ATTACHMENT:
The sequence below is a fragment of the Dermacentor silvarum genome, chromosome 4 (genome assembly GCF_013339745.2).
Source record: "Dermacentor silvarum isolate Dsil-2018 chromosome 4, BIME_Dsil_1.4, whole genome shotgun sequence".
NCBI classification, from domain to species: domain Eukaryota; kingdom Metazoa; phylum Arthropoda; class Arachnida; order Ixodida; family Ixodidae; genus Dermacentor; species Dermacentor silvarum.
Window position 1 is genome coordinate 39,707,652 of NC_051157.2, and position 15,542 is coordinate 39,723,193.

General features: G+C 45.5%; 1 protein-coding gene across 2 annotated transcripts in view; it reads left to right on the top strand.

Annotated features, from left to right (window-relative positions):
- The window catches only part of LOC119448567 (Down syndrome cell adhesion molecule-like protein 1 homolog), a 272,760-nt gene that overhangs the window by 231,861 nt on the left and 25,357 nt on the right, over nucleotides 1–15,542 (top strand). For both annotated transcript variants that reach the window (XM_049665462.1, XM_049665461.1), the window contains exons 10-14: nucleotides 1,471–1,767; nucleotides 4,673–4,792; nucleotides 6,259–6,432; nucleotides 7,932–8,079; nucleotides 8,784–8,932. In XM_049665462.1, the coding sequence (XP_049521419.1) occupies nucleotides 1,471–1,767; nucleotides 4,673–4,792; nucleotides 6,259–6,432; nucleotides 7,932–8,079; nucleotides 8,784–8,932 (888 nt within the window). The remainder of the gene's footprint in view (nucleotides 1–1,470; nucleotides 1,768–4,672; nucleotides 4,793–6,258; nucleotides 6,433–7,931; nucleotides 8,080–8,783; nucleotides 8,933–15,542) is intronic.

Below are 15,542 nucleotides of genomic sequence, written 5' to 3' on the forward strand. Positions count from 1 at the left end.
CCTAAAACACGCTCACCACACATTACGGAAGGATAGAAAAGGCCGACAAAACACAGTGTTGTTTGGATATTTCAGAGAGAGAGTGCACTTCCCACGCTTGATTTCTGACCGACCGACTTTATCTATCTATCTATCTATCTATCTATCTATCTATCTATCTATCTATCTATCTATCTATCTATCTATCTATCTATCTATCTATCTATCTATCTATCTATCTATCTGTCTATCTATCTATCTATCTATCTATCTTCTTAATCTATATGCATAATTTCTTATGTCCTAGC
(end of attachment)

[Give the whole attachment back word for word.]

The sequence below is a fragment of the Dermacentor silvarum genome, chromosome 4 (genome assembly GCF_013339745.2).
Source record: "Dermacentor silvarum isolate Dsil-2018 chromosome 4, BIME_Dsil_1.4, whole genome shotgun sequence".
NCBI classification, from domain to species: domain Eukaryota; kingdom Metazoa; phylum Arthropoda; class Arachnida; order Ixodida; family Ixodidae; genus Dermacentor; species Dermacentor silvarum.
Window position 1 is genome coordinate 39,707,652 of NC_051157.2, and position 15,542 is coordinate 39,723,193.

General features: G+C 45.5%; 1 protein-coding gene across 2 annotated transcripts in view; it reads left to right on the top strand.

Annotated features, from left to right (window-relative positions):
- The window catches only part of LOC119448567 (Down syndrome cell adhesion molecule-like protein 1 homolog), a 272,760-nt gene that overhangs the window by 231,861 nt on the left and 25,357 nt on the right, over nucleotides 1–15,542 (top strand). For both annotated transcript variants that reach the window (XM_049665462.1, XM_049665461.1), the window contains exons 10-14: nucleotides 1,471–1,767; nucleotides 4,673–4,792; nucleotides 6,259–6,432; nucleotides 7,932–8,079; nucleotides 8,784–8,932. In XM_049665462.1, the coding sequence (XP_049521419.1) occupies nucleotides 1,471–1,767; nucleotides 4,673–4,792; nucleotides 6,259–6,432; nucleotides 7,932–8,079; nucleotides 8,784–8,932 (888 nt within the window). The remainder of the gene's footprint in view (nucleotides 1–1,470; nucleotides 1,768–4,672; nucleotides 4,793–6,258; nucleotides 6,433–7,931; nucleotides 8,080–8,783; nucleotides 8,933–15,542) is intronic.

Below are 15,542 nucleotides of genomic sequence, written 5' to 3' on the forward strand. Positions count from 1 at the left end.
CCTAAAACACGCTCACCACACATTACGGAAGGATAGAAAAGGCCGACAAAACACAGTGTTGTTTGGATATTTCAGAGAGAGAGTGCACTTCCCACGCTTGATTTCTGACCGACCGACTTTATCTATCTATCTATCTATCTATCTATCTATCTATCTATCTATCTATCTATCTATCTATCTATCTATCTATCTATCTATCTATCTATCTATCTATCTATCTATCTGTCTATCTATCTATCTATCTATCTATCTTCTTAATCTATATGCATAATTTCTTATGTCCTAGC